New Time Limits for Agencies to Complete Environmental Review

In order to encourage more expedient environmental review, the Rule adopts a 1-year presumptive time limit for agencies to complete review of  Environmental Assessments and a 2-year presumptive limit for EIS documents.  A “senior agency official” may provide written authorization for a longer period to complete the relevant environmental review.  However, the Rules provides no guidelines for situations in which an official may approve an extension to the proscribed time review and does not provide a maximum cap for review period extensions.

Implementation of “One Federal Decision” Rule

The Rule incorporates core elements of the “One Federal Decision” policy, adopted by Executive Order on August 15, 2017.  In keeping with the policy, the Rule directs lead agencies to play a more active role in coordinating review with cooperating agencies.  Specifically, the Rule requires lead agencies to develop a joint schedule, implement procedures to elevate delays or disputes, prepare a single EIS and joint Record of Decision to the extent practicable, and adhere to a 2-year time limit for completion of environmental reviews.

Consideration of “Environmental Trends” Determining the Relevant Baseline

Following CEQ’s proposed elimination of the cumulative impacts analysis, CEQ received comments that this would result in less consideration of certain environmental effects, including climate change.  In response, CEQ revised the definition of “affected environment” to clarify that the affected environment includes “reasonably foreseeable environmental trends.”[5]  By way of explanation, CEQ states that under the Rule, agencies “will consider predictable environmental trends in the area in the baseline analysis of the affected environment.”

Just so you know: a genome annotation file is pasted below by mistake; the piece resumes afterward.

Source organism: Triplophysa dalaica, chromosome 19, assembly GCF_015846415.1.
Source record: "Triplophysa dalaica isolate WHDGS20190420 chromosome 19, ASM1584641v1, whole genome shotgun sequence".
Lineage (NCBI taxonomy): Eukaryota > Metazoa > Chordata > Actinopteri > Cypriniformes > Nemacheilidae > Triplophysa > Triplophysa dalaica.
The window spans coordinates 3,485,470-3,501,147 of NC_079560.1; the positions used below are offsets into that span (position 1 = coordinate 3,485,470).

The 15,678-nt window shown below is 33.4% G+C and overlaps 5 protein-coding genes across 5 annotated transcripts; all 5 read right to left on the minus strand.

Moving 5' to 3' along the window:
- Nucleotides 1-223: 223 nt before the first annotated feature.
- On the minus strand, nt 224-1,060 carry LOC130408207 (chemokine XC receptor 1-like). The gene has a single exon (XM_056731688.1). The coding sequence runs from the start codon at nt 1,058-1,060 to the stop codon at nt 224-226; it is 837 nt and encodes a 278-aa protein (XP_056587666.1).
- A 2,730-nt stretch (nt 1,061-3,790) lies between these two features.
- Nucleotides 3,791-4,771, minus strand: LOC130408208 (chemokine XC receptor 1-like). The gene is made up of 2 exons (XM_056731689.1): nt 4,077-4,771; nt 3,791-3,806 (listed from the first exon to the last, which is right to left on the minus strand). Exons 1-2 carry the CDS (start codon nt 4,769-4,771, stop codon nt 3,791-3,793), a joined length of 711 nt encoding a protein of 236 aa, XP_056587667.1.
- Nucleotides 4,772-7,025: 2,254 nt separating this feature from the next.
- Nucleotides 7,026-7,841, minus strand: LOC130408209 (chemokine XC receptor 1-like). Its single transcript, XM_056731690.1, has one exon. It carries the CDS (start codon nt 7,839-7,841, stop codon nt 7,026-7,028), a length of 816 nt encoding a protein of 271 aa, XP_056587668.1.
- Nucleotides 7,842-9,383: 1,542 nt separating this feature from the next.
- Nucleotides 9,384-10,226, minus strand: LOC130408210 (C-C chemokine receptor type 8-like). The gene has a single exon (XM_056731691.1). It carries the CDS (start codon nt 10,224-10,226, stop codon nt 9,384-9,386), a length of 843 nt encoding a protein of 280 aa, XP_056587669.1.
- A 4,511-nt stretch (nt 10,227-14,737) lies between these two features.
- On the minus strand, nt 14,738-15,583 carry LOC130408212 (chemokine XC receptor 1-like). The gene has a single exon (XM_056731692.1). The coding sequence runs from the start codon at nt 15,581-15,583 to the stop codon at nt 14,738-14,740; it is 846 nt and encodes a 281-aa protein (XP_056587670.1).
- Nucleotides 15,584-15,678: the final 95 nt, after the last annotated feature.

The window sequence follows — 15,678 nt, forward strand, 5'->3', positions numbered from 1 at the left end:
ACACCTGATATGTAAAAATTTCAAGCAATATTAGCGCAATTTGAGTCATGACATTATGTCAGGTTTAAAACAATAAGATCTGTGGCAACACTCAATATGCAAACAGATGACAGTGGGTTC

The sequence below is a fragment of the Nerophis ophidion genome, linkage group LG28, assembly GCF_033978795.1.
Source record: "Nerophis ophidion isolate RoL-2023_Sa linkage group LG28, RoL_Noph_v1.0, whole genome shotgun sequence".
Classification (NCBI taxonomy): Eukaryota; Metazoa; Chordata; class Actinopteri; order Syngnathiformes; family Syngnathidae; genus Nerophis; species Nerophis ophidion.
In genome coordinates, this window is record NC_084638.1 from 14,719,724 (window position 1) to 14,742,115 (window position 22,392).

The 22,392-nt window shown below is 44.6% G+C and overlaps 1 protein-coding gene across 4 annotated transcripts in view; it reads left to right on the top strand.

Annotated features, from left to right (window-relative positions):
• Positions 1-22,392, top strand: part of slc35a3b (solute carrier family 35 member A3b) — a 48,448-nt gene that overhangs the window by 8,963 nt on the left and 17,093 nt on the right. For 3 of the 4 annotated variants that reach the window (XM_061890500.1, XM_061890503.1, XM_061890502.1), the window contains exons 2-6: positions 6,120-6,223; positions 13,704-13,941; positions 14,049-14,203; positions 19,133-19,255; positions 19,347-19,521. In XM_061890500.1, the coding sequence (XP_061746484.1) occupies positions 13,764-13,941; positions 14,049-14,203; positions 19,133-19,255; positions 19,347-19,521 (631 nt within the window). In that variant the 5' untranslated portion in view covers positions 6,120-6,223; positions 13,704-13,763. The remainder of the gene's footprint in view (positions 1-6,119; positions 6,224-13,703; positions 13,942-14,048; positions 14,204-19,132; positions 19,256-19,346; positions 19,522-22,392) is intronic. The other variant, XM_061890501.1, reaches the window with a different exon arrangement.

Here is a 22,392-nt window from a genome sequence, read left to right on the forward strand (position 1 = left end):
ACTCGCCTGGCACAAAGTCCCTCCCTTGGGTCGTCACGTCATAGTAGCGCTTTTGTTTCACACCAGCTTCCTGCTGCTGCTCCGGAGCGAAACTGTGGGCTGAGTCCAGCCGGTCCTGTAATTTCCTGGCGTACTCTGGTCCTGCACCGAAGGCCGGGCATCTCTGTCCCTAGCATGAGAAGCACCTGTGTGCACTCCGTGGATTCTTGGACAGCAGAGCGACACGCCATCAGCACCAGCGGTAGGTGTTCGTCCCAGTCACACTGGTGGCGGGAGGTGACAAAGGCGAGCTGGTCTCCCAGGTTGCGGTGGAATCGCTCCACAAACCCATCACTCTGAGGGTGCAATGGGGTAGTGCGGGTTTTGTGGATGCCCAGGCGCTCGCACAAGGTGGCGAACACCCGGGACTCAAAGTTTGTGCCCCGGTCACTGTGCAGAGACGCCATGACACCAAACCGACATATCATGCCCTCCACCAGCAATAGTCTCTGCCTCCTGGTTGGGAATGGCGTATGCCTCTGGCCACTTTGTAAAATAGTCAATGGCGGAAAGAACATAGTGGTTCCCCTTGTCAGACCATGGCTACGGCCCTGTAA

By restricting agency consideration of predictable environmental trends to the baseline analysis, CEQ essentially prevents climate change from constituting an “effect” of a proposed action.

Limited Scope of Alternatives Analysis

The Rule also narrows the scope of the “alternatives” analysis agencies must conduct in EIS documents.  The previous regulations required agencies to “evaluate all reasonable alternatives” but did not define the scope of this evaluation.  The Rule now defines “reasonable alternatives” as a “reasonable range of alternatives that are technically and economically feasible, meet the purpose and need for the proposed action, and, where applicable, meet the goals of the applicant.”[6]  While the Rule does not prescribe the number of alternatives agencies must consider, CEQ notes that an EIS “need not include every available alternative where the consideration of a spectrum of alternatives allows for the selection of any alternative within that spectrum.”  This revision could make it substantially harder to challenge NEPA analyses on the ground of a deficient “alternatives” analysis in an EIS.


[1] 40 C.F.R. § 1506.13.

[2] 40 C.F.R. § 1508.7.

[3] 40 C.F.R. § 1508.8.

[4] 40 C.F.R. § 1508.1.

[5] 40 C.F.R. § 1502.15.

[6] 40 C.F.R. § 1508.1(z).